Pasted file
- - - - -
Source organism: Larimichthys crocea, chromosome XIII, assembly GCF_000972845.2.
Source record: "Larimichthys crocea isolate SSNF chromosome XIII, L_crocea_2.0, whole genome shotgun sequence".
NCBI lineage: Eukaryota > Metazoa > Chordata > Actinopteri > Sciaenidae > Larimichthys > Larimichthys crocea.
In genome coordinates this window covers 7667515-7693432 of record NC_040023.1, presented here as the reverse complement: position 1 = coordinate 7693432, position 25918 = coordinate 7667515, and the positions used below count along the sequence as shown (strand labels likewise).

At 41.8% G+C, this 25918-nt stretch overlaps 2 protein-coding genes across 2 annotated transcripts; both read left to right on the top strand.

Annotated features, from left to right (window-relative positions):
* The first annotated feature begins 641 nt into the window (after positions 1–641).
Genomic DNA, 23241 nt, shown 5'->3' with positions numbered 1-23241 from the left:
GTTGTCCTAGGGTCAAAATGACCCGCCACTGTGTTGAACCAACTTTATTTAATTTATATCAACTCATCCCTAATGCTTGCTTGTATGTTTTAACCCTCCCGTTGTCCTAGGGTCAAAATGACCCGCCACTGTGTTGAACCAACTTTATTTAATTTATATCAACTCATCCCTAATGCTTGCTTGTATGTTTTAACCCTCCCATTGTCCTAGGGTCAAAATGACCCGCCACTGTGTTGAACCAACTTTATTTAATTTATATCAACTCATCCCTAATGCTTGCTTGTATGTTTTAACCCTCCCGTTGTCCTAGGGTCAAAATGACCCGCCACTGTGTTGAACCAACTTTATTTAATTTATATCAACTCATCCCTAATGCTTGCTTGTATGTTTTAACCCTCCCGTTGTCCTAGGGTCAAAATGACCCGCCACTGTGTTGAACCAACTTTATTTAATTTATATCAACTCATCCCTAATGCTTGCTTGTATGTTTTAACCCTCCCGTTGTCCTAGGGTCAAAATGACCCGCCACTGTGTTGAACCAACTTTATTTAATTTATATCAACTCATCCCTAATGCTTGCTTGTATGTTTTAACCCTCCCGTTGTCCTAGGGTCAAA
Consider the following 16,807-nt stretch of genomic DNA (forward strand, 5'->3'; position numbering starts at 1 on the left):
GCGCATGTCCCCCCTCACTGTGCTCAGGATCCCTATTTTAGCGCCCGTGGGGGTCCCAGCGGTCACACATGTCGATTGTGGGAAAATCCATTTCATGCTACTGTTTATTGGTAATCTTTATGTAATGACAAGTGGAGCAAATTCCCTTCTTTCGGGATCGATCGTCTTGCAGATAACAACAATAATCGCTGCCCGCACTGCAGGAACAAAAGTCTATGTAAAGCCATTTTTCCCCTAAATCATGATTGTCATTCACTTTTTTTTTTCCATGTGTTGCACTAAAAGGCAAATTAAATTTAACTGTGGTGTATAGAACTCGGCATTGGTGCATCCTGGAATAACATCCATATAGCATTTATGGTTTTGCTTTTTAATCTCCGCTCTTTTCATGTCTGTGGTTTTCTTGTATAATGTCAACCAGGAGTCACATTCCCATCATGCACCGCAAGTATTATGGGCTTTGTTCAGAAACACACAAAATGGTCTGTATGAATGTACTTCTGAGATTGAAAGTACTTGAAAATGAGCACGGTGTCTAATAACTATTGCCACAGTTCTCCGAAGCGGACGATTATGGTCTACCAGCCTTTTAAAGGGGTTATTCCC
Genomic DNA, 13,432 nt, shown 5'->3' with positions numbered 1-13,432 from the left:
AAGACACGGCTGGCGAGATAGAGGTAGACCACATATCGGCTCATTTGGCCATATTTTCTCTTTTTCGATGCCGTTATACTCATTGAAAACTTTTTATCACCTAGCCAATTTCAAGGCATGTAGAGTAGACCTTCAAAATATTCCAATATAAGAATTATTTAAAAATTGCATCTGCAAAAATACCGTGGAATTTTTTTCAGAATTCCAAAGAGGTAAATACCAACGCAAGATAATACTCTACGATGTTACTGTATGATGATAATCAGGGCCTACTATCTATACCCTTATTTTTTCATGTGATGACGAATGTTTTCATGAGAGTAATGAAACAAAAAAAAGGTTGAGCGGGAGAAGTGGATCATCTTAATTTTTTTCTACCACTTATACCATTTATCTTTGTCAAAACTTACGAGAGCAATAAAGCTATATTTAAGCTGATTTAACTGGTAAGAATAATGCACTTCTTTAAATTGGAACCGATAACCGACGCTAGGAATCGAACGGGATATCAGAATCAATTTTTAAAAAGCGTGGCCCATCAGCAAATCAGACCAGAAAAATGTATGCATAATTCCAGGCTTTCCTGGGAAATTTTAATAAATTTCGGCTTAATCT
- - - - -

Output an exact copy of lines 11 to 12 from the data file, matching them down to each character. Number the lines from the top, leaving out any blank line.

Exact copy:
GCGCATGTCCCCCCTCACTGTGCTCAGGATCCCTATTTTAGCGCCCGTGGGGGTCCCAGCGGTCACACATGTCGATTGTGGGAAAATCCATTTCATGCTACTGTTTATTGGTAATCTTTATGTAATGACAAGTGGAGCAAATTCCCTTCTTTCGGGATCGATCGTCTTGCAGATAACAACAATAATCGCTGCCCGCACTGCAGGAACAAAAGTCTATGTAAAGCCATTTTTCCCCTAAATCATGATTGTCATTCACTTTTTTTTTTCCATGTGTTGCACTAAAAGGCAAATTAAATTTAACTGTGGTGTATAGAACTCGGCATTGGTGCATCCTGGAATAACATCCATATAGCATTTATGGTTTTGCTTTTTAATCTCCGCTCTTTTCATGTCTGTGGTTTTCTTGTATAATGTCAACCAGGAGTCACATTCCCATCATGCACCGCAAGTATTATGGGCTTTGTTCAGAAACACACAAAATGGTCTGTATGAATGTACTTCTGAGATTGAAAGTACTTGAAAATGAGCACGGTGTCTAATAACTATTGCCACAGTTCTCCGAAGCGGACGATTATGGTCTACCAGCCTTTTAAAGGGGTTATTCCC
Genomic DNA, 13,432 nt, shown 5'->3' with positions numbered 1-13,432 from the left: